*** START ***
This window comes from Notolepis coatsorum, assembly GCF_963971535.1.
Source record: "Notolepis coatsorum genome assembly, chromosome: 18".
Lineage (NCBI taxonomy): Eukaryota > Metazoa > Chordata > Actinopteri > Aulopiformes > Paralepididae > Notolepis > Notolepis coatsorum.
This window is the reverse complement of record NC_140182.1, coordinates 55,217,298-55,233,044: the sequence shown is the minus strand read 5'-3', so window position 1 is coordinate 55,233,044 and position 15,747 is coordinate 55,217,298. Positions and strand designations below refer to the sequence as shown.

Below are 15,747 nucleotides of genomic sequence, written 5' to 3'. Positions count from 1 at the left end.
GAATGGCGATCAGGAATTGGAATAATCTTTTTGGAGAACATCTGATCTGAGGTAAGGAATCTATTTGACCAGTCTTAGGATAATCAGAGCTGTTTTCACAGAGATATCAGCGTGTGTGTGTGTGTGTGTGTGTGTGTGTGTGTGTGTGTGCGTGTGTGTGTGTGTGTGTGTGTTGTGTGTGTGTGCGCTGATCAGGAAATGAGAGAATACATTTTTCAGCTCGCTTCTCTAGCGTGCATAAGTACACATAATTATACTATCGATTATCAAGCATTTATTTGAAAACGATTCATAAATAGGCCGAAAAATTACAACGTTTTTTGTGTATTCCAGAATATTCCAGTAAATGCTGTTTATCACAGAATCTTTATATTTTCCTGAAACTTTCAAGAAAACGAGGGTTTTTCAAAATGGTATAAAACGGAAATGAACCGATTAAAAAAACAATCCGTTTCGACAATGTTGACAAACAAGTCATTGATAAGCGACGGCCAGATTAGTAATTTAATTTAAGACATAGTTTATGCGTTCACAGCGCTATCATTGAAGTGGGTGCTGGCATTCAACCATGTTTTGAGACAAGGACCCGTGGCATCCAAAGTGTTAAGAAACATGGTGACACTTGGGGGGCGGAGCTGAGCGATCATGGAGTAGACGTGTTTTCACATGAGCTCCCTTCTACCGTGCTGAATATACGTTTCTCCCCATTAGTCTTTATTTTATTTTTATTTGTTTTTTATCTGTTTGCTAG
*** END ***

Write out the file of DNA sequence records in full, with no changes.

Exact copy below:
This window comes from Notolepis coatsorum, assembly GCF_963971535.1.
Source record: "Notolepis coatsorum genome assembly, chromosome: 18".
Lineage (NCBI taxonomy): Eukaryota > Metazoa > Chordata > Actinopteri > Aulopiformes > Paralepididae > Notolepis > Notolepis coatsorum.
This window is the reverse complement of record NC_140182.1, coordinates 55,217,298-55,233,044: the sequence shown is the minus strand read 5'-3', so window position 1 is coordinate 55,233,044 and position 15,747 is coordinate 55,217,298. Positions and strand designations below refer to the sequence as shown.

Below are 15,747 nucleotides of genomic sequence, written 5' to 3'. Positions count from 1 at the left end.
GAATGGCGATCAGGAATTGGAATAATCTTTTTGGAGAACATCTGATCTGAGGTAAGGAATCTATTTGACCAGTCTTAGGATAATCAGAGCTGTTTTCACAGAGATATCAGCGTGTGTGTGTGTGTGTGTGTGTGTGTGTGTGTGTGTGTGCGTGTGTGTGTGTGTGTGTGTGTTGTGTGTGTGTGCGCTGATCAGGAAATGAGAGAATACATTTTTCAGCTCGCTTCTCTAGCGTGCATAAGTACACATAATTATACTATCGATTATCAAGCATTTATTTGAAAACGATTCATAAATAGGCCGAAAAATTACAACGTTTTTTGTGTATTCCAGAATATTCCAGTAAATGCTGTTTATCACAGAATCTTTATATTTTCCTGAAACTTTCAAGAAAACGAGGGTTTTTCAAAATGGTATAAAACGGAAATGAACCGATTAAAAAAACAATCCGTTTCGACAATGTTGACAAACAAGTCATTGATAAGCGACGGCCAGATTAGTAATTTAATTTAAGACATAGTTTATGCGTTCACAGCGCTATCATTGAAGTGGGTGCTGGCATTCAACCATGTTTTGAGACAAGGACCCGTGGCATCCAAAGTGTTAAGAAACATGGTGACACTTGGGGGGCGGAGCTGAGCGATCATGGAGTAGACGTGTTTTCACATGAGCTCCCTTCTACCGTGCTGAATATACGTTTCTCCCCATTAGTCTTTATTTTATTTTTATTTGTTTTTTATCTGTTTGCTAG